We owe the “fantasy overture” Romeo and Juliet to Pyotr Ilyich Tchaikovsky’s encounter with “The Mighty Handful”, a group of young Russian composers in St. Petersburg who pursued a nationalist tone in Russian music, which they considered too “westernized”. In early 1868 – when Tchaikovsky had been teaching theory for three years at the Moscow Conservatory – the composer visited St. Petersburg and used the opportunity for a personal encounter with members of that circle of five. From then on, he met with them regularly during his visits to that city.
A severe critic
One member of “The Mighty Handful” would play an especially important role in Tchaikovsky’s career: Mily Alexeyevich Balakirev, the group’s founder and leader. In August 1869, he suggested to Tchaikovsky that he should compose a concert overture based on Shakespeare’s Romeo and Juliet. After the work was already with the copyist and a date had been set for the premiere, Tchaikovsky sent parts of the score to Balakirev for his approval. The latter thanked him profusely, then offered his unsparing criticism: he didn’t care at all for the opening melody of the introduction – “It conveys neither strength nor beauty” – while the main musical idea struck him as a “beautiful introduction” rather than a proper theme. Only the secondary subject did he find “simply delightful”.
The overture’s premiere, conducted by Nikolay Rubinstein at a Russian Musical Society concert in March 1870, was not the success Tchaikovsky had been hoping for. He proceeded to revise the piece yet again, taking Balakirev’s advice to heart and replacing the introduction’s original theme as well as reworking the development section. Balakirev now expressed his approval but still felt the coda could be stronger and less conventional. In his second revision, in 1880, Tchaikovsky found the definitive ending for Romeo and Juliet, and in this form, the composition soon took the concert halls of the world by storm.
A tragic love
Following the established concert-overture form comprising introduction – sonata movement – coda, Tchaikovsky’s fantasy overture depicts the elements giving rise to the tragic conflict rather than Shakespeare’s actual story line. On one side are the feuding families of Capulet and Montague, whose fury and mutual hatred are expressed in the main theme in B minor with its aggressive 9ths, agitated semiquaver (16th-note) runs and oscillating quaver (eighth-note) chords. On the other side are the lovers Romeo and Juliet, whom Tchaikovsky characterizes with a thematic complex of their own: the tender melody heard on violas and cor anglais (English horn) describes the two lovers’ melancholy as well as their infinite longing. A further motif assigned to the couple is the rocking string figure which follows on from Romeo’s theme and symbolizes the lovers’ whispers. Tchaikovsky said this “cooing” was inspired by a Russian children’s song.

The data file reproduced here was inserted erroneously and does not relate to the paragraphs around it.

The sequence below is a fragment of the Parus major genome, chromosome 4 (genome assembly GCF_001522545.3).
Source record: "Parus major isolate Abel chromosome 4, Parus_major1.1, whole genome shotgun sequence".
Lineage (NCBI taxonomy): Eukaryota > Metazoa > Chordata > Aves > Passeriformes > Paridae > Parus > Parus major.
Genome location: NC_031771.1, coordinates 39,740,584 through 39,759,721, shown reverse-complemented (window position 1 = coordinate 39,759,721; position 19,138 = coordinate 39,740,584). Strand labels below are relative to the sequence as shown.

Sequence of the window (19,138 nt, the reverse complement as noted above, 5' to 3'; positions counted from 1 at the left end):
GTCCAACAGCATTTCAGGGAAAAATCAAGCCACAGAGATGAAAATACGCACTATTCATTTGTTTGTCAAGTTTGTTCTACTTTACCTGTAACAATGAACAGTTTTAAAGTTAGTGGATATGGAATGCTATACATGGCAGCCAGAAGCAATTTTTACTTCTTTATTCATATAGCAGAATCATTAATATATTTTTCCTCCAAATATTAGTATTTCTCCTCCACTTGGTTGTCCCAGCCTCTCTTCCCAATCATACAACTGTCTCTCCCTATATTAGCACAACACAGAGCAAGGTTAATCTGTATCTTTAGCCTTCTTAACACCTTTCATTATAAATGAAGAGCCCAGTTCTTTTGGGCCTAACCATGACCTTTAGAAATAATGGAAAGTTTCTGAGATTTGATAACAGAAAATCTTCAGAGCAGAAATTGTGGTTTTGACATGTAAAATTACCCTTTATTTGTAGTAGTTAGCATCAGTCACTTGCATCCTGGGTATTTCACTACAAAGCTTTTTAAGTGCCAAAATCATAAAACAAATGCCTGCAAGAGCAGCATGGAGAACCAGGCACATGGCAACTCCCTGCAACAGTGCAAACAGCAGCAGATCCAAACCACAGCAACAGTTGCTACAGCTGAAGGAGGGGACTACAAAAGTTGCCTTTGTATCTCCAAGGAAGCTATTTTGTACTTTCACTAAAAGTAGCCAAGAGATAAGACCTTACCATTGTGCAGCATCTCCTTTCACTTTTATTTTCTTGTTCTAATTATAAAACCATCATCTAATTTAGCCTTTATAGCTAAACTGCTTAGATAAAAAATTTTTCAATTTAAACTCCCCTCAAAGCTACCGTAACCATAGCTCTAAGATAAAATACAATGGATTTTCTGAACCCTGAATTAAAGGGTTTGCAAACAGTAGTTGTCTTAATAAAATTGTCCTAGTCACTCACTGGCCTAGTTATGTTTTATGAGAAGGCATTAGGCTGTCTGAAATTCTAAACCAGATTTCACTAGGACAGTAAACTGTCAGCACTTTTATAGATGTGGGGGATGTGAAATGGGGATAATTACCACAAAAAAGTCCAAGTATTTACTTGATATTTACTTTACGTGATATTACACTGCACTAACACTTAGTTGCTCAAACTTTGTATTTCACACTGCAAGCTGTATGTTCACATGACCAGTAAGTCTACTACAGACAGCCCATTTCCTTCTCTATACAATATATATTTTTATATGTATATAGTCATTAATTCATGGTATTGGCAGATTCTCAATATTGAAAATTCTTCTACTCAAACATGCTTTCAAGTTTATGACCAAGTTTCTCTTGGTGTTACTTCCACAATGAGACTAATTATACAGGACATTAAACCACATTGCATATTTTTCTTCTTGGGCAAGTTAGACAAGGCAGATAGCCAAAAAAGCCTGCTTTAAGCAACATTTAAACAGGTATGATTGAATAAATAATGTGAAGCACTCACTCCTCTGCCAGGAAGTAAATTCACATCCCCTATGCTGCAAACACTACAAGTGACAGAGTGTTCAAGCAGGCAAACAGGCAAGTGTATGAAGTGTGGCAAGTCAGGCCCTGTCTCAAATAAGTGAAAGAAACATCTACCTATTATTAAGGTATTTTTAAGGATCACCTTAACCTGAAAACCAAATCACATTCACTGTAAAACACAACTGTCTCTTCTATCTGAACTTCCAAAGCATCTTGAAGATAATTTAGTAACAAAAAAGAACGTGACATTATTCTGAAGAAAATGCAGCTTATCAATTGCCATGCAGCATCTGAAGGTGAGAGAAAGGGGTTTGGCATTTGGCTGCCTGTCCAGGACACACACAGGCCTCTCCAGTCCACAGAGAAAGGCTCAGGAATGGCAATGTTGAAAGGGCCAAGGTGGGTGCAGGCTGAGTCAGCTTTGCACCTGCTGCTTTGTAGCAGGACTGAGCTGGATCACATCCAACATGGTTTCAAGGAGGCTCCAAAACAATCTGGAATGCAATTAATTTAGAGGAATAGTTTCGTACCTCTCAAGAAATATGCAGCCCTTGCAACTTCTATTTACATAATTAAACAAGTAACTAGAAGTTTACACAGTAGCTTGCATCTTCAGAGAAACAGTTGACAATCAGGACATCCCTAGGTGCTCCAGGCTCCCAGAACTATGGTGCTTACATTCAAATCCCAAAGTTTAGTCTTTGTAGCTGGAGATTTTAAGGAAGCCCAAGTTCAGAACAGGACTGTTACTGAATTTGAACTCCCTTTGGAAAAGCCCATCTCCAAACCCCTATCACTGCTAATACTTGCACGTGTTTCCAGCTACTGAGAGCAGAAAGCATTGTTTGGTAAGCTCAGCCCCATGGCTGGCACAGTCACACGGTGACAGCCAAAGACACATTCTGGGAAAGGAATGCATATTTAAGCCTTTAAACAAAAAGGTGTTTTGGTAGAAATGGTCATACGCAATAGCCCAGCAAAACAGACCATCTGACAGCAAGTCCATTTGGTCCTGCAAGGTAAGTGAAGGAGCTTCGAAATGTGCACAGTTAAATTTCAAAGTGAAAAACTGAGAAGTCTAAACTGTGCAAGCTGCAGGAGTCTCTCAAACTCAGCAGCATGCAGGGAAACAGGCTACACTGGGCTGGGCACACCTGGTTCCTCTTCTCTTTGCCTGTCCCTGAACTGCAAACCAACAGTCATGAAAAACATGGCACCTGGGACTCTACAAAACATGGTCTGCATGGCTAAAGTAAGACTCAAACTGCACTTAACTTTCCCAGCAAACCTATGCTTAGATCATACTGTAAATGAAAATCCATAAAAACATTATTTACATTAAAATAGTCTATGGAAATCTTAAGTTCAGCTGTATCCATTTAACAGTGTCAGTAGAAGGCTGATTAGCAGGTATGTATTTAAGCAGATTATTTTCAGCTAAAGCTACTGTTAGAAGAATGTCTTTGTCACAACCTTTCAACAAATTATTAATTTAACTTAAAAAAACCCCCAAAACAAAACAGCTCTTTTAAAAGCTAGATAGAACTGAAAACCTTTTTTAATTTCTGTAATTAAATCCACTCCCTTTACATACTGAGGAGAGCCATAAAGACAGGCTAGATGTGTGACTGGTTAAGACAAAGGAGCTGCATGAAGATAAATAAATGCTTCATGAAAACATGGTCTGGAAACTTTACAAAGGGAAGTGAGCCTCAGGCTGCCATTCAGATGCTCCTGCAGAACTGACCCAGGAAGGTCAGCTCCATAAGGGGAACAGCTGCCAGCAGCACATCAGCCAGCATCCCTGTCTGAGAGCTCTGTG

A futile confrontation
Tchaikovsky thus presents the clash of two opposing worlds: the belligerent realm of the feuding families set against the intimate universe of the lovers – irreconcilable in emotional content, widely apart in tonality (B minor and D flat major). And yet, he draws on some of the same material for both antagonists: for example, the ascending and descending minor 3rd, which is structurally important in both themes; and the rocking chord progression also found in the main and secondary ideas attains a distinctive colour in each solely through varied harmony.
A further important element is the chorale theme that begins the introduction. It belongs to the lovers’ confidant Friar Laurence and appears in the introduction in three different musical guises: as a suggestion of liturgical chant intoned by clarinets and bassoons, as a woodwind choir highlighted by a swirling accompanimental figure on the cellos, and finally as an anxious plea cloaked in menacing string tremolos. The friar’s theme is brought back in the development and becomes the “adversary” of the Capulets’ theme. The two lovers are represented in the development only by their “cooing”, while in the recapitulation Romeo and Juliet’s yearning melody is again given full scope – overwrought, rapturous and exclaimed by the full orchestra. But the Capulets’ theme puts a sudden end to their bliss, and the overture ends with a coda suggesting the implacable rhythm of a funeral march. We hear the lovers’ melody once more before the work closes abruptly with harsh, heavy syncopated chords.
Translation: Richard Evidon